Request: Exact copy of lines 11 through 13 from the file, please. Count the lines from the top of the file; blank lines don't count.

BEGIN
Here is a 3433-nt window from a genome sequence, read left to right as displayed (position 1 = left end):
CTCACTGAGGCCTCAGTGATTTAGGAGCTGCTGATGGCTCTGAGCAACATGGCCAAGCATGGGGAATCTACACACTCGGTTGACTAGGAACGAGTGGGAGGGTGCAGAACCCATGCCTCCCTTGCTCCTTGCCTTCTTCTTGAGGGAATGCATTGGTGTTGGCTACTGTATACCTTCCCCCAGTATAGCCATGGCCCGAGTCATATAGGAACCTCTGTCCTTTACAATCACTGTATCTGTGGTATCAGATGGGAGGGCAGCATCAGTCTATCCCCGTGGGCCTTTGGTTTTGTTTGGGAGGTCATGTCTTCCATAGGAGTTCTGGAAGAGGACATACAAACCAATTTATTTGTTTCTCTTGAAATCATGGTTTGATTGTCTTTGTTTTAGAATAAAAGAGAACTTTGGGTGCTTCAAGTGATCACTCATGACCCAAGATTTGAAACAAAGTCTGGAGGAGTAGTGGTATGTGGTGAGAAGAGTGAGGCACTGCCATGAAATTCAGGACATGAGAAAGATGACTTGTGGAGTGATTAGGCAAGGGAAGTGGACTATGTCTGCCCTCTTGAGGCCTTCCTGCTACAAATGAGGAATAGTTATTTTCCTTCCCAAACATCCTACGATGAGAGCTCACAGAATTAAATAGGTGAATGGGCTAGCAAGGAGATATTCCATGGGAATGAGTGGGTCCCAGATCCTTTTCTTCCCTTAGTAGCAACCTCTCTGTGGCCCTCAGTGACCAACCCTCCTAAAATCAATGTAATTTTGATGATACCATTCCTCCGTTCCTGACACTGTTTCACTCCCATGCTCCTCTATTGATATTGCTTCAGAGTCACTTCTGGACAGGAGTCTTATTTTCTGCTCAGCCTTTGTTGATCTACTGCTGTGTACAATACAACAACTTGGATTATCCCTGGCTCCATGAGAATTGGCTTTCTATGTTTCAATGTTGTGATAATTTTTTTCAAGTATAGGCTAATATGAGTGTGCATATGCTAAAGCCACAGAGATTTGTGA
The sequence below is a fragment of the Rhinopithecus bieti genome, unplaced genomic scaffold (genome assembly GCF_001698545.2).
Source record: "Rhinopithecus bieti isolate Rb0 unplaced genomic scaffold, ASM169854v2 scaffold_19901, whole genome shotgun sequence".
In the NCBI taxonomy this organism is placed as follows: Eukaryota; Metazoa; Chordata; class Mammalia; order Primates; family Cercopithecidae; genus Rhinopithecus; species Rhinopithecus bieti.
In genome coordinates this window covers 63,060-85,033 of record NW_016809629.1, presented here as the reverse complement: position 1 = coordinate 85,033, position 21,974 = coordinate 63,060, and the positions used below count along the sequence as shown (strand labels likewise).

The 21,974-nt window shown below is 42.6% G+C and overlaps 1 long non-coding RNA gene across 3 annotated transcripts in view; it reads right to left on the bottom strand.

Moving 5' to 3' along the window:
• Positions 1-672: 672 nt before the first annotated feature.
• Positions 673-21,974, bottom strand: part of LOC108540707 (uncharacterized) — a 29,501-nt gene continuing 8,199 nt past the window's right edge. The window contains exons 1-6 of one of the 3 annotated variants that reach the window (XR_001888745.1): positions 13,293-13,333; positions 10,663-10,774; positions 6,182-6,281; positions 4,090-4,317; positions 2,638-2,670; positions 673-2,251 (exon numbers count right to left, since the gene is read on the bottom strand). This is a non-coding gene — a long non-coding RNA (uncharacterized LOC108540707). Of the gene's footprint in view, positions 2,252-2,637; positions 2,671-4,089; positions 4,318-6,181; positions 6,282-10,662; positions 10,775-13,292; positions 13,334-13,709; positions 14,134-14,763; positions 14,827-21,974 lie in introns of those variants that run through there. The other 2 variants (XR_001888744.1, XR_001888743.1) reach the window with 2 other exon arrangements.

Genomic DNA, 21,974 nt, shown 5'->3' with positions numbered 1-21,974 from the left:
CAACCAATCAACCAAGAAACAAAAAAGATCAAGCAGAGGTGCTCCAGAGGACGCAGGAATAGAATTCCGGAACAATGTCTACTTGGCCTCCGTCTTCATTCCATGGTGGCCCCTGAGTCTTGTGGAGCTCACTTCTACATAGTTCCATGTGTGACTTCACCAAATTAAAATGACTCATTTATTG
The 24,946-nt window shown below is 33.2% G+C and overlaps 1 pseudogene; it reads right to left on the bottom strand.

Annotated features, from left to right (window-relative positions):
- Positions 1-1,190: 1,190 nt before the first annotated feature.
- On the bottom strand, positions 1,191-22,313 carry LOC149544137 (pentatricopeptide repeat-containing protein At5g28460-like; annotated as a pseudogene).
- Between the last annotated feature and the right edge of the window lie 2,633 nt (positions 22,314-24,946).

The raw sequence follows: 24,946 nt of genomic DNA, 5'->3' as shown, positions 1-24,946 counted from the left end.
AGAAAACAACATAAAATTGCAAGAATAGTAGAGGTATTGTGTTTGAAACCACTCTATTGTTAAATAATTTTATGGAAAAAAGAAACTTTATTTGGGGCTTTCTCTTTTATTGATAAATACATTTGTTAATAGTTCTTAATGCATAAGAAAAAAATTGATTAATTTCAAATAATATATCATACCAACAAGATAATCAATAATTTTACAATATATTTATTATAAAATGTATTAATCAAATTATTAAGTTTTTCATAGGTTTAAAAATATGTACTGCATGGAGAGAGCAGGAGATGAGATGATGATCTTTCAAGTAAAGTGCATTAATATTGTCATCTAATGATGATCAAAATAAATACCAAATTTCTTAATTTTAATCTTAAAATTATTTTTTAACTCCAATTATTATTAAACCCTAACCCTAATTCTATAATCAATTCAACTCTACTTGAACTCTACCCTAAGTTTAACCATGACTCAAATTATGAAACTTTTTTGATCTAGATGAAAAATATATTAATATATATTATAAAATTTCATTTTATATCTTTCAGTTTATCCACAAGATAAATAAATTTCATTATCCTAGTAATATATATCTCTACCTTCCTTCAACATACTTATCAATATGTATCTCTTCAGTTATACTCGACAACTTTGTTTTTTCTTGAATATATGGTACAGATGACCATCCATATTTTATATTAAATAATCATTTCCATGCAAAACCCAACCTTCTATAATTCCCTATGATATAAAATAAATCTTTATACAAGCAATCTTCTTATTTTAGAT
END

Genomic DNA, 21,974 nt, shown 5'->3' with positions numbered 1-21,974 from the left:
CAACCAATCAACCAAGAAACAAAAAAGATCAAGCAGAGGTGCTCCAGAGGACGCAGGAATAGAATTCCGGAACAATGTCTACTTGGCCTCCGTCTTCATTCCATGGTGGCCCCTGAGTCTTGTGGAGCTCACTTCTACATAGTTCCATGTGTGACTTCACCAAATTAAAATGACTCATTTATTG
The 24,946-nt window shown below is 33.2% G+C and overlaps 1 pseudogene; it reads right to left on the bottom strand.